The place of ultrasound in the diagnosis of DVT is well established but radiographic studies are only available during office hours, while patients attend emergency departments 24 hours a day. The role of emergency physicians in the management of patients presenting with possible DVT remains contentious; however, ultrasound provides an excellent modality for the effective identification of those who require treatment or further evaluation. Jolly et al investigated the use of colour Doppler ultrasonography by emergency physicians.35 Two physicians were trained by observing studies in the vascular laboratory and then performing 25–30 successful studies. A small number of patients were studied (23) but the emergency department examination was 100% sensitive and 75% specific with two false positives in patients who were subsequently found to have had a previous DVT. The successful use of ultrasound by emergency physicians was further confirmed in a recent study where emergency department ultrasounds were compared with vascular laboratory investigations (M Lambert, unpublished). In the two cases (total 112) where there was disagreement one was found to have been correctly diagnosed by the emergency department ultrasound when venography was performed and the other had been a false positive investigation. In an increasingly litigious environment the early use of ultrasonography to assess the likelihood of DVT is becoming the expected standard of care to allow early treatment.
Within the UK there are units using ultrasound in the assessment of ligament injuries, epiphyseal and adolescent forearm fractures.36 However, it remains an underutilised resource and may provide an excellent further opportunity for rapid bedside diagnosis and consequent appropriate management of patients presenting to the emergency department.
The quality of images provided through ultrasonography has made it the investigation of choice for foreign body localisation,37, 38 and the detection of soft tissue collections and abscesses. Its role in assisting with procedures through guidance (for example placement of central venous lines,39, 40 suprapubic aspiration, intercostal drain41) is also accepted. It is perhaps inevitable that many other applications will be explored, but a robust evidence base must be established before acceptance and universal practice is widespread. Within departments starting out on the use of ultrasound within their clinical practice it is suggested that they start with detection of free fluid and the gradual introduction of the other primary indications (D Plummer, personal communication, 1998).1
One of the most controversial areas is the training required for emergency physicians in this country to practice ultrasound. The studies cited above show wide variation in the length of formal training and numbers of examinations. Even with brief training periods respectable sensitivities and specificities have been achieved. The Society for Academic Emergency Medicine has developed a model curriculum suggesting the adequate training of emergency physicians in the use of ultrasound. This recommends 40 hours of teaching and 150 examinations (at least 50% of these should be clinically indicated patient studies) across the range of indications.42, 43 In the US 50% of emergency medicine residencies have formal ultrasound curricula with a further 30% planning to implement one in the near future.44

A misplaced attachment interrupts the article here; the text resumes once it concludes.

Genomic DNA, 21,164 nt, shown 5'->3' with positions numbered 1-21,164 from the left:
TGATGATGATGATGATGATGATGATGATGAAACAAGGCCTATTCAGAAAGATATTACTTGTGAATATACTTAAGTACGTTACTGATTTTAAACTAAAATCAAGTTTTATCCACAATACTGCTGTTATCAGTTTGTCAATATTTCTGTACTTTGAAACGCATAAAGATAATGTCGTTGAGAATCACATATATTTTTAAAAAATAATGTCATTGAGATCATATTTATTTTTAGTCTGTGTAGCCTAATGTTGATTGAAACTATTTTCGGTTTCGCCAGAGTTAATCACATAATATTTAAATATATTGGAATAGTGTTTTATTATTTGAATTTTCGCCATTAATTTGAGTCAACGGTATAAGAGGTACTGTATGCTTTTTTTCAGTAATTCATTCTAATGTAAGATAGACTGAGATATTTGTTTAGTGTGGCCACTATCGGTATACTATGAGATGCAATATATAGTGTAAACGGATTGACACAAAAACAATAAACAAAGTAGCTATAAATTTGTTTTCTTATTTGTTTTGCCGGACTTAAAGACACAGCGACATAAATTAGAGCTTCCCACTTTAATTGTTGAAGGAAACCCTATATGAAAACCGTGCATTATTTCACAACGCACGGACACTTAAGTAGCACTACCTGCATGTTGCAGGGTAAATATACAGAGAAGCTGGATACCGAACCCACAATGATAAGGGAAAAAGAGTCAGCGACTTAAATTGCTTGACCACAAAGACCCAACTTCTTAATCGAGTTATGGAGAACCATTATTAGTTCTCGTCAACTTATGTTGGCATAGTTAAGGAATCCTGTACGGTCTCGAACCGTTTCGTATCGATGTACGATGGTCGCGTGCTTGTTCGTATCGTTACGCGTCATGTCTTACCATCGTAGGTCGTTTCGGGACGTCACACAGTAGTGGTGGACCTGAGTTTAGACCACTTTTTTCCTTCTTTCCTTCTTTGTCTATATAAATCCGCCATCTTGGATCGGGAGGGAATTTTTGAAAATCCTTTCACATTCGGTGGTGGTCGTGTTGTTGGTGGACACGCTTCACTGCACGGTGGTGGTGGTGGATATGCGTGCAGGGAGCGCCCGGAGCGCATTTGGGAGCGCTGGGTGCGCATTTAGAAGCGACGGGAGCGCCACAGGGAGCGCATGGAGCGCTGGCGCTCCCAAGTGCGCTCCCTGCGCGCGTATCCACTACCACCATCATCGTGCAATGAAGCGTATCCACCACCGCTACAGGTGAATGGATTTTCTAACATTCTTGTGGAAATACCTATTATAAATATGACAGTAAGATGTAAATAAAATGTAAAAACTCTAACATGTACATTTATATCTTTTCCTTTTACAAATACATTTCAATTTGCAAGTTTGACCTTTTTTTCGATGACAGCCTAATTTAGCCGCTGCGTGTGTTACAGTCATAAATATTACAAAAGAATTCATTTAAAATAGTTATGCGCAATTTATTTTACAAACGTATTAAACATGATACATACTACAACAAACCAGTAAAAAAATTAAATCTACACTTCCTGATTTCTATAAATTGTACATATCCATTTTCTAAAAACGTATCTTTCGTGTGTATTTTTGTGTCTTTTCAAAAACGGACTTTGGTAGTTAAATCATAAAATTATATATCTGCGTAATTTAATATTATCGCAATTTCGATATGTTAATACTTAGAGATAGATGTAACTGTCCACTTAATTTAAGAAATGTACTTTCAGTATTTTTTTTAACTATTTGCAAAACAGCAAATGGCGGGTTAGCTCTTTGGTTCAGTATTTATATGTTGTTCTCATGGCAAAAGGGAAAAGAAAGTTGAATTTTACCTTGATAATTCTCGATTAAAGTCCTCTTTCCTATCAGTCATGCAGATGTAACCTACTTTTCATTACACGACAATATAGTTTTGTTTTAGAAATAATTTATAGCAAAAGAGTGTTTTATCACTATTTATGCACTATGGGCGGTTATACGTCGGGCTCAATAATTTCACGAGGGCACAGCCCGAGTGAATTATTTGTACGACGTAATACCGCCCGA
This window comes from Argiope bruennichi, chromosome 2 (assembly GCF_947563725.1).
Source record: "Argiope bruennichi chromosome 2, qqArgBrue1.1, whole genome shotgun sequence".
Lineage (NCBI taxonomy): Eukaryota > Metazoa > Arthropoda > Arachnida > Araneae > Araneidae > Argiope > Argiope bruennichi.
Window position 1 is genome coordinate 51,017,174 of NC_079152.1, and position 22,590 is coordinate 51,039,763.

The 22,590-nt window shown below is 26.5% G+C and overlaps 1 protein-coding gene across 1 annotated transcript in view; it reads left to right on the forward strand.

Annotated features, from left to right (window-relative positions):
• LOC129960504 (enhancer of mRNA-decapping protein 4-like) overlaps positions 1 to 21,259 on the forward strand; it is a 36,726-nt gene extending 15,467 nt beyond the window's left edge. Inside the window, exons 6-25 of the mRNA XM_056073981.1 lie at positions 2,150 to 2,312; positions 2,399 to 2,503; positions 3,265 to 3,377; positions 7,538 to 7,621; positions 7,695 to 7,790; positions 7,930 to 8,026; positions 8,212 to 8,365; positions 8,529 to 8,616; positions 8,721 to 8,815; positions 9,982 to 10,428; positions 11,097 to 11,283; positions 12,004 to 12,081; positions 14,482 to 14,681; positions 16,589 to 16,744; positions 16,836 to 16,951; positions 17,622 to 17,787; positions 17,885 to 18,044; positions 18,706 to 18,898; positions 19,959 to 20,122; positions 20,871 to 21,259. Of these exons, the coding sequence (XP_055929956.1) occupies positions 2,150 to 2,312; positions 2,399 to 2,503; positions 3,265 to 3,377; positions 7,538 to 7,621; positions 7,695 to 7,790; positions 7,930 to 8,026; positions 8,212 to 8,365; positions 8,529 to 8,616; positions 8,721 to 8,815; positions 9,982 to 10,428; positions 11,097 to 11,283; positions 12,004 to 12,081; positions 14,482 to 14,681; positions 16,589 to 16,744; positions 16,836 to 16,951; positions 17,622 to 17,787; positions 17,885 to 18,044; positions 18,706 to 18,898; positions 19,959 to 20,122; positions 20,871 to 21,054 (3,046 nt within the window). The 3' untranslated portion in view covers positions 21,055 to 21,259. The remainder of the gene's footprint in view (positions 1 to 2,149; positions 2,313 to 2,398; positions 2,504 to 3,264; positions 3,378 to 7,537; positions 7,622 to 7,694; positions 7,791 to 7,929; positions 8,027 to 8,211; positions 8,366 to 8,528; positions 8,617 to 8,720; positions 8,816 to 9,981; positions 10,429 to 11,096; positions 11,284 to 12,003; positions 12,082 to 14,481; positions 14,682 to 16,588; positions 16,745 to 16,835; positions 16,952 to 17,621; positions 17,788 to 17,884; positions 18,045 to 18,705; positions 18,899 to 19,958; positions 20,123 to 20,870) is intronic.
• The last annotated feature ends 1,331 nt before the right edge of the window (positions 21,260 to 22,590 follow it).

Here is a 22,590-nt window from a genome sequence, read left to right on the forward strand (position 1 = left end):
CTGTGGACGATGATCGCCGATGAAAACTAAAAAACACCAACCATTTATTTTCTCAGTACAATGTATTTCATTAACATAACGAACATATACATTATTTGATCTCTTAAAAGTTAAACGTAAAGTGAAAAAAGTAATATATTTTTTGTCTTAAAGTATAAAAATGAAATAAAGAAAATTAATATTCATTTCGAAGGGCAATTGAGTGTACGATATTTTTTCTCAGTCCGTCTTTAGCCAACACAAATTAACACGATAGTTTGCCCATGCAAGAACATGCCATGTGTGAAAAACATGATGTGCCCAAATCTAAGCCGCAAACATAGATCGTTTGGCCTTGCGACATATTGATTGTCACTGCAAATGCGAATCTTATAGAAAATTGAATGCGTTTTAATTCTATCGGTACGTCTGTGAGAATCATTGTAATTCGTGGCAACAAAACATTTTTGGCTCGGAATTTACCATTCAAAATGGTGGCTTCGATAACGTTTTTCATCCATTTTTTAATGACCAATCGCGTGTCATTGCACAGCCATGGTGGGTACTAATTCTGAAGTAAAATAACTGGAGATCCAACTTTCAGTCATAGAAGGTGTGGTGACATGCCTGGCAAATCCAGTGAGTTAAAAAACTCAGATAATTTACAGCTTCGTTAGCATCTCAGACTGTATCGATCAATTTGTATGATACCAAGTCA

Implementing the service in the UK is taking more time. However, the differences between healthcare systems across the Atlantic support a successful integration of emergency department ultrasound with the service provided by radiology. The guidelines from the Royal College of Radiologists for training of non-radiologists involve theoretical training in all aspects of the first FRCR examination syllabus that relate to ultrasound and practical training of 300 examinations in the first “module”, and 150 examinations per module subsequently, supervised by radiologists.45 This has not been formulated with a view to the “rule in” use of ultrasound as performed by emergency physicians. Emergency physicians use ultrasound to document the presence of an abnormality (for example free fluid): to rule in pathology. Failure to visualise an abnormality on the scan is not used to “rule out” pathology until further investigations have been performed. Radiologists use ultrasound for both ruling in and ruling out pathology and this subtle but important difference does require a greater period of training. In the practice of emergency medicine ultrasound remains a clinical tool to assist in making a diagnosis. An equivocal or negative scan requires the doctor to exclude other potential causes or use different diagnostic techniques to reach a conclusion. Also, training through the radiology department is logistically difficult given the clinical throughput of most departments and the number of radiology trainees anxious to gain “hands-on” experience.46